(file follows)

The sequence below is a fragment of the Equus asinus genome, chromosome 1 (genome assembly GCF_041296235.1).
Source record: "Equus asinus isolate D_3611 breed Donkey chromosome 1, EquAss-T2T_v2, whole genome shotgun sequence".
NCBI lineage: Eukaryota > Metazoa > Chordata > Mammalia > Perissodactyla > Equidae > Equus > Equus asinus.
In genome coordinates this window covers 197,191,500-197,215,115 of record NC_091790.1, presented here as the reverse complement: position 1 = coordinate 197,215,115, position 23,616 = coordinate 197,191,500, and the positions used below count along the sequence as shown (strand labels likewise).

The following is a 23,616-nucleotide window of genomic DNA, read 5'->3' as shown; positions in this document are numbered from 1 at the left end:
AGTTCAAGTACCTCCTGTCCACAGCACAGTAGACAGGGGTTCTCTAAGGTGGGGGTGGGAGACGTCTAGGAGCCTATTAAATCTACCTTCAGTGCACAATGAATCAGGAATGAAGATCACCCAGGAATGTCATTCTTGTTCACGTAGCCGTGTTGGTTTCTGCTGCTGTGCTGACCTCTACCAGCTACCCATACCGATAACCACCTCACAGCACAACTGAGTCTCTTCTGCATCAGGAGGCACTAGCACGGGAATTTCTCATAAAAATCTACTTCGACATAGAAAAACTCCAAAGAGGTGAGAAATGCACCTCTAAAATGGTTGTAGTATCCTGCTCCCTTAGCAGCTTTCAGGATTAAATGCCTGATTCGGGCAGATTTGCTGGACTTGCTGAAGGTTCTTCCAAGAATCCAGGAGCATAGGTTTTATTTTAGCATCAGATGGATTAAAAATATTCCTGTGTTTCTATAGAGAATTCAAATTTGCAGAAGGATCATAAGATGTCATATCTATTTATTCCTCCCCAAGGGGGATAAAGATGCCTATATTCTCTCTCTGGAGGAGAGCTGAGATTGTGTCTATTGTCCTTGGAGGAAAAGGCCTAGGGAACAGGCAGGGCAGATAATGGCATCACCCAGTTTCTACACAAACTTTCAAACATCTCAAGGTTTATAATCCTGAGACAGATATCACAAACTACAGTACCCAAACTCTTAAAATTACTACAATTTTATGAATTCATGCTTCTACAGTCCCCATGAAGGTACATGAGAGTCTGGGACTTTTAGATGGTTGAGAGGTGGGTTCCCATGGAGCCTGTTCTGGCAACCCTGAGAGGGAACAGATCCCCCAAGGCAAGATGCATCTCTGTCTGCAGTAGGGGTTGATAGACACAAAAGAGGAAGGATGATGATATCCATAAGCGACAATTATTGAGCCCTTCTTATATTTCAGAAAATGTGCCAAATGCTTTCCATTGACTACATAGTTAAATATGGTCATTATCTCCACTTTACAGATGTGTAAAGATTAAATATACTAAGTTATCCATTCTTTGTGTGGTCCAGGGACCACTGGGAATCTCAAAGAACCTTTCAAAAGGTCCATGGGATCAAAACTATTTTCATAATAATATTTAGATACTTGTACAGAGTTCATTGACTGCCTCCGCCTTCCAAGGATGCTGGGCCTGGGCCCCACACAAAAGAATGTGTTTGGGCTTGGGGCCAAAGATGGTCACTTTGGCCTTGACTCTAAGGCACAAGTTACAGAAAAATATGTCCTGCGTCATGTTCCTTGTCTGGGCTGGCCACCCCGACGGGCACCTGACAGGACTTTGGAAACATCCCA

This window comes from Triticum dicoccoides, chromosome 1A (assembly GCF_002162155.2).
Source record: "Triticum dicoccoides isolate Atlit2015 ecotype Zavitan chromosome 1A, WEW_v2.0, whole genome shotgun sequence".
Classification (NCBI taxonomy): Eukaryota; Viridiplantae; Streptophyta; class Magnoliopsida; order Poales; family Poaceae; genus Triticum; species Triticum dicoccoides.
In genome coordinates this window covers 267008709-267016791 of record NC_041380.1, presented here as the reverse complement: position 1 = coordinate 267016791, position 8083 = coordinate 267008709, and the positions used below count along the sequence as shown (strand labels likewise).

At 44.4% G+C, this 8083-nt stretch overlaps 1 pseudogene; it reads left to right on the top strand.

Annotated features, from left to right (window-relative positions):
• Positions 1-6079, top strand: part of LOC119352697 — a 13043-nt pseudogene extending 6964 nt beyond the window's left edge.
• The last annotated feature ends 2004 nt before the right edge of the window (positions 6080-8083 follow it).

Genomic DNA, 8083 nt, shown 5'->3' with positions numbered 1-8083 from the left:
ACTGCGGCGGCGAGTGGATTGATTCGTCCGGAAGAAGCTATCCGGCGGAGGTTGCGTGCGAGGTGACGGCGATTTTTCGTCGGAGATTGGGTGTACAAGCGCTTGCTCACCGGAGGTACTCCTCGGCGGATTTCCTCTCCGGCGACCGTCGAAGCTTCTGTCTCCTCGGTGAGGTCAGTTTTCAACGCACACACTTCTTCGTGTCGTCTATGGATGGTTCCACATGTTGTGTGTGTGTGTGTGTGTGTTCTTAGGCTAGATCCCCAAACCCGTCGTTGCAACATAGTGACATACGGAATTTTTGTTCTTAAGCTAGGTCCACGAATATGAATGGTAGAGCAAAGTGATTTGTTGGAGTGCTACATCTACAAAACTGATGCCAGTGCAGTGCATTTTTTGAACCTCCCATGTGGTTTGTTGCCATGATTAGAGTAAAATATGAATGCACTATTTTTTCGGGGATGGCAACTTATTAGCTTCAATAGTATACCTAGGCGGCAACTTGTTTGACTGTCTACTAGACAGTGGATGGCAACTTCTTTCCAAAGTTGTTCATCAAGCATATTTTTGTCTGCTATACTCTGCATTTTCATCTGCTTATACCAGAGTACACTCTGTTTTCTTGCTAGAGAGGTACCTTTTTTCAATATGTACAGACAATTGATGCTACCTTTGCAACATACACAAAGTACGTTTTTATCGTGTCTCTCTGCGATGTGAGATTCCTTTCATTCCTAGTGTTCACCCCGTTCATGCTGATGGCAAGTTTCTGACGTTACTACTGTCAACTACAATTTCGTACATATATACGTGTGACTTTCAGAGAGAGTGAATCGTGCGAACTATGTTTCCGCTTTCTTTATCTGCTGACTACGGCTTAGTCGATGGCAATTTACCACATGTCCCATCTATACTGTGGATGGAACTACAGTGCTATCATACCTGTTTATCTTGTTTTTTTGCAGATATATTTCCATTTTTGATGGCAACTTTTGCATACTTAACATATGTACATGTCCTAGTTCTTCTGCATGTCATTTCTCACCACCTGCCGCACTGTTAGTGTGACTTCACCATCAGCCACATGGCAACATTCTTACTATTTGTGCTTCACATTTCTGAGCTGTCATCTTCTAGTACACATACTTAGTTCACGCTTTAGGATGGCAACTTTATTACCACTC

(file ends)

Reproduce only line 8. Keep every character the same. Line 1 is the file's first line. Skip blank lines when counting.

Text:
Source record: "Triticum dicoccoides isolate Atlit2015 ecotype Zavitan chromosome 1A, WEW_v2.0, whole genome shotgun sequence".